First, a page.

Gov. Greg Abbott has directed the Department of Family and Protective Services to investigate whether sex-reassignment and puberty-blocking treatments performed on minors constitute child abuse as outlined in an Attorney General Opinion issued on Feb. 18. But enforcement is on hold as legal challenges to the governor's order mount. And federal officials say they are working to shield families from the mandate.
In a letter to the department, Abbott highlights the requirement of professional employees, including teachers, to report suspected child abuse within 48 hours. The Department of Family and Protective Services includes the investigative Child Protective Services division.
The governor’s letter is of dubious legality, as the governor has no authority to issue directives outside of state agency rulemaking procedures and the powers specifically delegated to him by the Texas Legislature during emergencies. The attorney general’s opinion likewise is advisory only. Some county and district prosecutors have stated that they have no intention of complying with the governor’s letter or giving any credence to the opinion of the attorney general, which has been described as “politically motivated and legally incorrect.” The American Civil Liberties Union has already sued the state on behalf of a family that was under investigation for getting medically necessary care for their transgender teenager.
The problem for teachers is that failure to report suspected child abuse can result in criminal charges. The fact that suspicion of child abuse depends on the political ideology of the enforcers of that reporting requirement creates yet another burden on educators. The actions of Abbott and Attorney General Ken Paxton also put teachers in a difficult position regarding students’ rights of privacy and parents’ rights to raise their children, even as Abbott touts the need to bolster parental rights in education.
The attorney general opinion does not limit its analysis to permanent gender-reassignment surgery, but also describes the use of temporary puberty blockers as constituting child abuse. Read strictly, the opinion and the letter would require teachers and other professionals to report any suspected case of gender reassignment or use of puberty blockers to law enforcement or the Department of Family and Protective Services. As the use of medically necessary gender transition services is recognized by the American Medical Association, it’s not clear that the treatment with hormone suppressors in minors by physicians and parents pursuant to a comprehensive treatment plan would meet the state’s definition of child abuse.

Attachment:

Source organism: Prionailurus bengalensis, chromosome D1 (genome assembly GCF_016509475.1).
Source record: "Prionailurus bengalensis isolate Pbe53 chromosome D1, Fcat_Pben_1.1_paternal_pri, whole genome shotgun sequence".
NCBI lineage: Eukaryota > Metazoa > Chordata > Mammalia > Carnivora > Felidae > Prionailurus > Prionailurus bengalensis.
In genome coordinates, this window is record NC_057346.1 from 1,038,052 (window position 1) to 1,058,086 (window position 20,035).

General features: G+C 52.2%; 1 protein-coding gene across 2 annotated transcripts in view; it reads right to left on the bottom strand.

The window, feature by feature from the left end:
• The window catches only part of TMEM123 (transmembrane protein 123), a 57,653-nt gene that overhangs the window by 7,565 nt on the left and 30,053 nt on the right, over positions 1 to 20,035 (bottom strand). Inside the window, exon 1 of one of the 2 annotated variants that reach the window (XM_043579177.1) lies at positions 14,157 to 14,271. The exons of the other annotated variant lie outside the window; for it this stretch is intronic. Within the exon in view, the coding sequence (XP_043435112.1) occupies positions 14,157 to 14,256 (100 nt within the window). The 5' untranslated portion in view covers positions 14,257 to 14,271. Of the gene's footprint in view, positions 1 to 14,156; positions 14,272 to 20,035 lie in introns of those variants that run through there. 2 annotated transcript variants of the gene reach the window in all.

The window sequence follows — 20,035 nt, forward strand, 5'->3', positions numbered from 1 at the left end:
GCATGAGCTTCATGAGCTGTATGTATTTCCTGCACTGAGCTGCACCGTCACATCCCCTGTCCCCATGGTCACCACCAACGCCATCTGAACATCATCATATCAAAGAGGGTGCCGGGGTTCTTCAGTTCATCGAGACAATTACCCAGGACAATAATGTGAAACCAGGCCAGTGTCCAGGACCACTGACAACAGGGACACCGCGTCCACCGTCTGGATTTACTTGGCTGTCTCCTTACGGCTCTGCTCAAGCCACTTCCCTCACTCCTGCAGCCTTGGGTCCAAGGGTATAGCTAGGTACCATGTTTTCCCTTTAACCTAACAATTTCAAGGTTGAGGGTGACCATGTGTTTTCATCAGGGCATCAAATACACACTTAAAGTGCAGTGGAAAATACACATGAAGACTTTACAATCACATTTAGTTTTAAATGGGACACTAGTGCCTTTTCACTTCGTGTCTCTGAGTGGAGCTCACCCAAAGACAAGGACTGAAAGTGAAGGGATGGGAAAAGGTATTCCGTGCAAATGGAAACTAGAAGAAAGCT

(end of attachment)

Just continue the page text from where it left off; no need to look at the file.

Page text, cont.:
Without regard to the recent efforts of Abbott and Paxton, teachers should be mindful of their duty to report suspected child abuse within 48 hours. Information about how to report is available here. Note that reports can be made anonymously, but DFPS does not provide a confirmation number for an anonymous report. TCTA members with questions about making a report should contact the Legal Department for advice well before the 48-hour deadline.
Paxton issued the opinion at the request of State Rep. Matt Krause, the chairman of the House Committee on General Investigating. Krause is the same lawmaker who issued the letter to the Texas Education Agency and school districts regarding the 850 “suspect” books with themes that include racial discrimination, sexual orientation, and gender-identity issues.